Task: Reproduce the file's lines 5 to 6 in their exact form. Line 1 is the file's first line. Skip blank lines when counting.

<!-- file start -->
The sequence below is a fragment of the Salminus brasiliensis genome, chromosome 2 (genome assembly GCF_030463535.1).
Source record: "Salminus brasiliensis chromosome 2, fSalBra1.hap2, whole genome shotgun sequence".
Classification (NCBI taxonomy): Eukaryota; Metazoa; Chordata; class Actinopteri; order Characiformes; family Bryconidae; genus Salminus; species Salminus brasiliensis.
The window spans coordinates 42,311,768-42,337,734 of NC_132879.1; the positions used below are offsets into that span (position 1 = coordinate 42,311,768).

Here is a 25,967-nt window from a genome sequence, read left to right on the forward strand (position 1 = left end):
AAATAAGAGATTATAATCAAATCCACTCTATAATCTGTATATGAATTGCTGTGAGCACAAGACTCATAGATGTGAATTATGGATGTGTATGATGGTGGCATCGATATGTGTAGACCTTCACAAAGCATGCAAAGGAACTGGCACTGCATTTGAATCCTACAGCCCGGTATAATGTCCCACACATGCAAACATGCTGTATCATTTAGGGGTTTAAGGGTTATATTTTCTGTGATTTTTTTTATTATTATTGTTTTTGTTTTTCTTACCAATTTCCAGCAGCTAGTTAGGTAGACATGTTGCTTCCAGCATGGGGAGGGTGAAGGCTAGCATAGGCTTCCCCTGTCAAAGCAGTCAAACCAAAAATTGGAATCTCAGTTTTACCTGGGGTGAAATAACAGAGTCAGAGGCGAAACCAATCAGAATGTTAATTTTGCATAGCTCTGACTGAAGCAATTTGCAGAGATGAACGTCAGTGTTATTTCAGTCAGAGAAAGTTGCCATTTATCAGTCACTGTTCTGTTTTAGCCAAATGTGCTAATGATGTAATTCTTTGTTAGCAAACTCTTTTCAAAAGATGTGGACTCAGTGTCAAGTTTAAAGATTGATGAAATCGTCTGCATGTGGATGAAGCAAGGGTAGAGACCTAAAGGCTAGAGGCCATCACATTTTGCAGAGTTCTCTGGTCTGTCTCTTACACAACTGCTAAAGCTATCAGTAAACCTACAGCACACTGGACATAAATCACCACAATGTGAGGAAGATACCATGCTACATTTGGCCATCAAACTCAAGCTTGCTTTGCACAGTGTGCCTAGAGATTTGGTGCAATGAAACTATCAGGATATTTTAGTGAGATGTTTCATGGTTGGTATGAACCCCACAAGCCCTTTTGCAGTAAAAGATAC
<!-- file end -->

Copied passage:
Here is a 25,967-nt window from a genome sequence, read left to right on the forward strand (position 1 = left end):
AAATAAGAGATTATAATCAAATCCACTCTATAATCTGTATATGAATTGCTGTGAGCACAAGACTCATAGATGTGAATTATGGATGTGTATGATGGTGGCATCGATATGTGTAGACCTTCACAAAGCATGCAAAGGAACTGGCACTGCATTTGAATCCTACAGCCCGGTATAATGTCCCACACATGCAAACATGCTGTATCATTTAGGGGTTTAAGGGTTATATTTTCTGTGATTTTTTTTATTATTATTGTTTTTGTTTTTCTTACCAATTTCCAGCAGCTAGTTAGGTAGACATGTTGCTTCCAGCATGGGGAGGGTGAAGGCTAGCATAGGCTTCCCCTGTCAAAGCAGTCAAACCAAAAATTGGAATCTCAGTTTTACCTGGGGTGAAATAACAGAGTCAGAGGCGAAACCAATCAGAATGTTAATTTTGCATAGCTCTGACTGAAGCAATTTGCAGAGATGAACGTCAGTGTTATTTCAGTCAGAGAAAGTTGCCATTTATCAGTCACTGTTCTGTTTTAGCCAAATGTGCTAATGATGTAATTCTTTGTTAGCAAACTCTTTTCAAAAGATGTGGACTCAGTGTCAAGTTTAAAGATTGATGAAATCGTCTGCATGTGGATGAAGCAAGGGTAGAGACCTAAAGGCTAGAGGCCATCACATTTTGCAGAGTTCTCTGGTCTGTCTCTTACACAACTGCTAAAGCTATCAGTAAACCTACAGCACACTGGACATAAATCACCACAATGTGAGGAAGATACCATGCTACATTTGGCCATCAAACTCAAGCTTGCTTTGCACAGTGTGCCTAGAGATTTGGTGCAATGAAACTATCAGGATATTTTAGTGAGATGTTTCATGGTTGGTATGAACCCCACAAGCCCTTTTGCAGTAAAAGATAC